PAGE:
When Gov. Eric J. Holcomb asked David Cook, ’72, to become Indiana’s new Inspector General, the request came as a bit of a surprise.
“I didn’t apply for the job,” said Cook, who began his appointment on Feb. 8. “The governor has expressed a considerable amount of confidence in asking me to accept the position, and I’m humbled by that.”
The Office of Inspector General was created in 2005 and is statutorily charged with addressing fraud, waste, abuse, mismanagement, and wrongdoing in state government.
Of Cook’s appointment, Gov. Holcomb said, “I am grateful that David has agreed to serve Indiana in this position, and I am confident that he is the right man for the job of ensuring Hoosiers get the great government service they deserve.”
Cook previously served as chairman of the Indiana Alcohol and Tobacco Commission (ATC). He was appointed to the ATC by then-Gov. Mike Pence in 2015 and reappointed by Gov. Holcomb in 2017. That commission is responsible for regulating and licensing the alcohol and tobacco industries and directs the Indiana State Excise Police.
Prior to that, Cook served as judge of Marion Superior Criminal Division 7, a high-volume misdemeanor court. From 1995-2008, he was the chief public defender for Marion County. Additionally, he served as a judicial officer on civil and family law cases in the Marion County Circuit Court. From 1979-1989, he worked in the Marion County Prosecutor’s Office as chief trial deputy. He also spent time in private practice.
A business major at Ball State, which he attended after serving in the U.S. Army in Europe, Cook made the Dean’s List several times as an undergraduate. “I have good and fond memories of Ball State. The quality of the instruction, I recall, was excellent and prepared me to be successful in law school at Indiana University.”
As a prosecutor, Cook handled 13 capital cases—an experience that he said “changed my life, professionally and personally. It caused me to really look at both sides of a particular dispute to make determinations about what was or wasn’t appropriate going forward, and to not take any of that lightly.”
Looking at both sides of an issue was a trait he became known for at the ATC.
Indiana’s alcohol and tobacco laws are “very, very complicated; a series of legislation beginning in 1933 that has just kind of stacked up on top of each other. And it creates a very difficult to understand and navigate situation for people who are just trying to do a business and make a living. They are dealing with a serious, addictive substance that is worthy of regulation, and so how you balance regulations without interfering with business development in the state is a tricky balance sometimes.”
Cook learned early on that, in the minds of many of those who owned businesses serving or selling alcohol, the ATC’s State Excise Police “were just trying to trap them doing hyper-technical violations so they could write them tickets and so forth. So, without conceding that that was necessarily true, certainly if that was the perception then that was a problem.”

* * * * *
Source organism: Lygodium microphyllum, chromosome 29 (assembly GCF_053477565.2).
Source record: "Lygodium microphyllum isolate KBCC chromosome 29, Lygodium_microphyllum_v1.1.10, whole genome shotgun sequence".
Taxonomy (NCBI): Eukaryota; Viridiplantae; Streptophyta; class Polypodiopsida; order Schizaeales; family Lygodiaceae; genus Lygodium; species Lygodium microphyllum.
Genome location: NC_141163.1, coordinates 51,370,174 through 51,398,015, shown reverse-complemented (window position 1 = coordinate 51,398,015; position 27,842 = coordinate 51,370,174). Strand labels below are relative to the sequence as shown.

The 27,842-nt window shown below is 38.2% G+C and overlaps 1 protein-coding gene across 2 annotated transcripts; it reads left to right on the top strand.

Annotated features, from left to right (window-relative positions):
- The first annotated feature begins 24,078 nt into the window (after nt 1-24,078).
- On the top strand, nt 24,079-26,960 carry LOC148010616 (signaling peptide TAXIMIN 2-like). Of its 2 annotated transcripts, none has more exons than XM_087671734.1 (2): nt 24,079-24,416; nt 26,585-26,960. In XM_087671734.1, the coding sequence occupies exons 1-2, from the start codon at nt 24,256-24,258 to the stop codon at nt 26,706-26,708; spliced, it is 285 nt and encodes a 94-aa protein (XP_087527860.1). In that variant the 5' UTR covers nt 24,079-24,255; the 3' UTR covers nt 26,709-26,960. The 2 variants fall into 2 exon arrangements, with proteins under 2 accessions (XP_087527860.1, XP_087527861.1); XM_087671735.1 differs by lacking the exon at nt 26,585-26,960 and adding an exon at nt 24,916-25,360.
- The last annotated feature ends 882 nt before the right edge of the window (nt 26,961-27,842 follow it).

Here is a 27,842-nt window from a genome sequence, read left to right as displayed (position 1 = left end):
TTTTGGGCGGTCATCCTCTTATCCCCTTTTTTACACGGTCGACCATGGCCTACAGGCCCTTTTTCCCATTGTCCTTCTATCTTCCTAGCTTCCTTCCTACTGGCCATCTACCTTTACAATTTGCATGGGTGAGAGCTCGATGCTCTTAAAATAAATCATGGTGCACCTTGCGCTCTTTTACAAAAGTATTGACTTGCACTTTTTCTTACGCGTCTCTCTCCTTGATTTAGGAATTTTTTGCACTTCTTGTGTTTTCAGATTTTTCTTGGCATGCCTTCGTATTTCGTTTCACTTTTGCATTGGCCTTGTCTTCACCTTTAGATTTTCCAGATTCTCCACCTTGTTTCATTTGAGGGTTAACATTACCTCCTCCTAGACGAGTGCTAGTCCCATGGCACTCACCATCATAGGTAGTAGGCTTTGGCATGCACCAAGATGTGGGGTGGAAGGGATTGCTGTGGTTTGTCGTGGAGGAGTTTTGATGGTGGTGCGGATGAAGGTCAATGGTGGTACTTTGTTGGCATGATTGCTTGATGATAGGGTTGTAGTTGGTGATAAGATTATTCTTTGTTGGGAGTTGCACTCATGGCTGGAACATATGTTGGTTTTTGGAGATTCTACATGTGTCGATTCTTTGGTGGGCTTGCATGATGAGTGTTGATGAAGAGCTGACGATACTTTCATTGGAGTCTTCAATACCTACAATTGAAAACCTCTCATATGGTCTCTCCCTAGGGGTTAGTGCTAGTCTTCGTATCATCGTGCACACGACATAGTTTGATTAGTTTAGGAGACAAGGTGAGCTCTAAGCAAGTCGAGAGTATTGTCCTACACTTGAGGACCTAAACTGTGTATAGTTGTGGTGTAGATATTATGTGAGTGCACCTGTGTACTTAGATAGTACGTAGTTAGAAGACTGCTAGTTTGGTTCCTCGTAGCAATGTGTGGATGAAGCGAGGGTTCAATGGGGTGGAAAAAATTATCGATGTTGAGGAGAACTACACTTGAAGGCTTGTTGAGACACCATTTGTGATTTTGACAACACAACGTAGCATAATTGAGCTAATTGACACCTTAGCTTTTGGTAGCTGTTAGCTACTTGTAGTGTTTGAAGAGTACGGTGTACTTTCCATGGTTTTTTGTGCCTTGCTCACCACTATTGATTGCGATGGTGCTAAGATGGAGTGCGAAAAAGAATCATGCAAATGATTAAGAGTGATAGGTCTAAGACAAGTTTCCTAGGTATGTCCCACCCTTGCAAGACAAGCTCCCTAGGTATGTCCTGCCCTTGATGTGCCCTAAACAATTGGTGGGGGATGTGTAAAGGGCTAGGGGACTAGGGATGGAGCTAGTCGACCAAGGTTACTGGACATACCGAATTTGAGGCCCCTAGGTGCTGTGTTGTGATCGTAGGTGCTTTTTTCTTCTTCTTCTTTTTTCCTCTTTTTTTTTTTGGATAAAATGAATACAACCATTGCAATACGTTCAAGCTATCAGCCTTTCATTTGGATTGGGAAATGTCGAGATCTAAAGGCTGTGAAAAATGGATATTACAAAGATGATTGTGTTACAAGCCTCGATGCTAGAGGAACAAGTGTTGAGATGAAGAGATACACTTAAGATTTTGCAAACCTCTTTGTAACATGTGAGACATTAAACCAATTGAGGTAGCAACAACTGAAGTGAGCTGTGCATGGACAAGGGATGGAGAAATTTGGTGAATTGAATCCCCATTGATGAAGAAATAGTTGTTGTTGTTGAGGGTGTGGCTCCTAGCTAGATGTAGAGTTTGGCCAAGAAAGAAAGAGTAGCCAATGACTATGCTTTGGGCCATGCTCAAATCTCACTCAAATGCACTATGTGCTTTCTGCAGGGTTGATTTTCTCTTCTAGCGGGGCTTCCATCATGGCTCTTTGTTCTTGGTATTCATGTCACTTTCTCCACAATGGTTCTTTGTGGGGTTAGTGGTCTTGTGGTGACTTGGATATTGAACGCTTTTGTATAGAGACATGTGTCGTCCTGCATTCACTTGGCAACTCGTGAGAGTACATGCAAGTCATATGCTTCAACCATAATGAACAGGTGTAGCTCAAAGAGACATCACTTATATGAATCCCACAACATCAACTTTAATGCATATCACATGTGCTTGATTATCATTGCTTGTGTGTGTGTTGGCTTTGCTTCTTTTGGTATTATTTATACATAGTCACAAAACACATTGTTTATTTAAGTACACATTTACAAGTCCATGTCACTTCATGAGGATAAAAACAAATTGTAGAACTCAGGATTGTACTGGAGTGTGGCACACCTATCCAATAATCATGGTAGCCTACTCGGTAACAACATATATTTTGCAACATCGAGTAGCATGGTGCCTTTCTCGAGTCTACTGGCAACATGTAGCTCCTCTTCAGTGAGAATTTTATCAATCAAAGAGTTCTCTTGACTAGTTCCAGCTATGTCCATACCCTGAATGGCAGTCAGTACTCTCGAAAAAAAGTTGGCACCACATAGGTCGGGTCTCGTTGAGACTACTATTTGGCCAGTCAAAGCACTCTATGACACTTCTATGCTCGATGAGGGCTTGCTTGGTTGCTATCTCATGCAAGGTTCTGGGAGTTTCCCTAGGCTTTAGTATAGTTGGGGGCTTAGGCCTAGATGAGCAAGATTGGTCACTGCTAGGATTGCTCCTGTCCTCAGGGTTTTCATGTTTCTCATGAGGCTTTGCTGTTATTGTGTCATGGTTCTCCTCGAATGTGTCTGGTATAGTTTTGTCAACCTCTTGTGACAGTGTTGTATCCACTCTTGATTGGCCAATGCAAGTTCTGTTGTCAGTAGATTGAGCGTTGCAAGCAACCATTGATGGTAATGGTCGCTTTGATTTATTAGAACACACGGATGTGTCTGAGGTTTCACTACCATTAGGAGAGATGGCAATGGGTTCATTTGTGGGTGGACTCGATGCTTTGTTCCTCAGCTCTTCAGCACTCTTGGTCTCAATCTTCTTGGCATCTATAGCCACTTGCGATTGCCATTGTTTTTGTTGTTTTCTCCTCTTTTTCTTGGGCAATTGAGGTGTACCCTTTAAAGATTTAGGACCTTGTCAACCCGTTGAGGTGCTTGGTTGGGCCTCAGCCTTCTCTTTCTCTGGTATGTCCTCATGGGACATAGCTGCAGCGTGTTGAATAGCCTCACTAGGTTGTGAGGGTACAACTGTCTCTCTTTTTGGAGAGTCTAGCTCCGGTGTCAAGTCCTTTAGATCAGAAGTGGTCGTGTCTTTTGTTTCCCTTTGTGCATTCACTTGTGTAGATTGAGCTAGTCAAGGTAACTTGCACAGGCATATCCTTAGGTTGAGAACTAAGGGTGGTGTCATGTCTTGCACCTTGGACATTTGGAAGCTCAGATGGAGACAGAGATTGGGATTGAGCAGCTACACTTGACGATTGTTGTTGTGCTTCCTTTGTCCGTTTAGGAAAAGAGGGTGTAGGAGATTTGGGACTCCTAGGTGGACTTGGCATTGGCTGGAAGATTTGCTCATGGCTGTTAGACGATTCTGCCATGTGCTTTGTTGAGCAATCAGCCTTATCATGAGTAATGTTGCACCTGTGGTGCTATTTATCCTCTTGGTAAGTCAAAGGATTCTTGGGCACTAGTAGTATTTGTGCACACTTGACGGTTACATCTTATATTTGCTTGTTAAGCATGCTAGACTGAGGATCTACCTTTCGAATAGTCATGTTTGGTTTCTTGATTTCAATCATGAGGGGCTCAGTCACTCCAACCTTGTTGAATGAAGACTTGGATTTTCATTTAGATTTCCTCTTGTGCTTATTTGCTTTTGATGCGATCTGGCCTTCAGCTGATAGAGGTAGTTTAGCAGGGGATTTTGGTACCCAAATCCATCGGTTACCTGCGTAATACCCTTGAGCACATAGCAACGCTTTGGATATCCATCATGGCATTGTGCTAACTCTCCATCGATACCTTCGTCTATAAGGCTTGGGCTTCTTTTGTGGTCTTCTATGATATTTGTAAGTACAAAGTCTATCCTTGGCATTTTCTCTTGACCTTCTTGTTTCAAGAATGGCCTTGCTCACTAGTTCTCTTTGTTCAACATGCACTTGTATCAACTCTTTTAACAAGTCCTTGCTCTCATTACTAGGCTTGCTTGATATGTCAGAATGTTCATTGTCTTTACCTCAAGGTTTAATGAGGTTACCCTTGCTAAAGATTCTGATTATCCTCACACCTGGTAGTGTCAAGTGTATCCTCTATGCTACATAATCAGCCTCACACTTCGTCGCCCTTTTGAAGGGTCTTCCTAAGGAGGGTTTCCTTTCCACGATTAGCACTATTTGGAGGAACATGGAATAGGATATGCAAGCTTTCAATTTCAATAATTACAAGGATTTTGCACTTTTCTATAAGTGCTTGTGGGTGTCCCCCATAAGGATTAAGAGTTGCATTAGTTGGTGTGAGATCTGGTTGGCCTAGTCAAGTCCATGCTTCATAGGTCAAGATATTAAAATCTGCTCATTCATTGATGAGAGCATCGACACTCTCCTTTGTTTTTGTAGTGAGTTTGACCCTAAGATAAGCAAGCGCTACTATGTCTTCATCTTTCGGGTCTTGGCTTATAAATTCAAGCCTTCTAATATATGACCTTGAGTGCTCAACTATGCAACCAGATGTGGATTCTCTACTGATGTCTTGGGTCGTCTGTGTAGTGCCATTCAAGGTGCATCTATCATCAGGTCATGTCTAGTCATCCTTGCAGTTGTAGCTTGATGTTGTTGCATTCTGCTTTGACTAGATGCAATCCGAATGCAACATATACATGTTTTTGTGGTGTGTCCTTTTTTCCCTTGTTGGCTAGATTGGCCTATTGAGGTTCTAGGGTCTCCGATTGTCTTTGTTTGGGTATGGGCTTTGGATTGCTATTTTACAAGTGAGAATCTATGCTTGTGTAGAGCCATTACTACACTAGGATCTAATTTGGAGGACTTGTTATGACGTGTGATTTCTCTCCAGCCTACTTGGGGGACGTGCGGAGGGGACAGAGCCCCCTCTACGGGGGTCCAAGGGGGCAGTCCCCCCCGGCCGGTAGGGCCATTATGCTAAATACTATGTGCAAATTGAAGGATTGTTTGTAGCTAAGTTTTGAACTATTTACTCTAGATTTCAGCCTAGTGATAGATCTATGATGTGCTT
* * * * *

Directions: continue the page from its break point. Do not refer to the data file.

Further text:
Shifting the focus
Under Cook’s leadership, “We tried to shift so the primary focus was educating people on what these complicated laws were, why they were in place, and actually assist them with compliance, rather than just be punitive in nature.”
To help facilitate that change, Cook launched a series of roundtables that created an open dialogue between the agency and industry. “It was a long process, but I think that we’ve made considerable progress. We have developed a good, strong relationship with the industry, and they now look to our officers for answers to questions rather than trying to avoid them.”
At the same time, Cook perceived a problem with the ATC not being alerted soon enough about bars and taverns “that were not good neighbors and were harboring criminals or having a lot of violence or drug activity.”
In response, the ATC and Excise Police established PACE (Proactive Alcohol Compliance Enforcement) to coordinate with local law enforcement agencies and focus limited excise enforcement resources on alcohol premises that have become a public nuisance.
A new challenge
Cook sees his new role as Indiana IG as “in line with what I’ve done my entire career, which is try and improve the product that’s coming out of whatever agency I have a leadership position in. My background is in prosecution and investigation, and making decisions about some difficult topics fits in with what I’ve been doing my entire career.”
When not working, Cook said he relishes time with his wife, Chris, and their family, which now includes two grandsons and two granddaughters (a third granddaughter is due later this year). He mentions that his Nashville-based son, Kyle Cook, is lead guitarist of the internationally famed rock band Matchbox Twenty. He loves to cook and do home improvement projects, and he longs for the time when the COVID pandemic is over and he can enjoy weekly Sunday family dinners at their Indianapolis home.
At a time of life when many of his peers have already retired, Cook said he’s not considering it. “It would be uncomfortable for me to just sit home all day long. I’m not ready for that. As long as I can contribute, I’d just as soon be involved and active and accept a new challenge. And that’s what I’m doing.”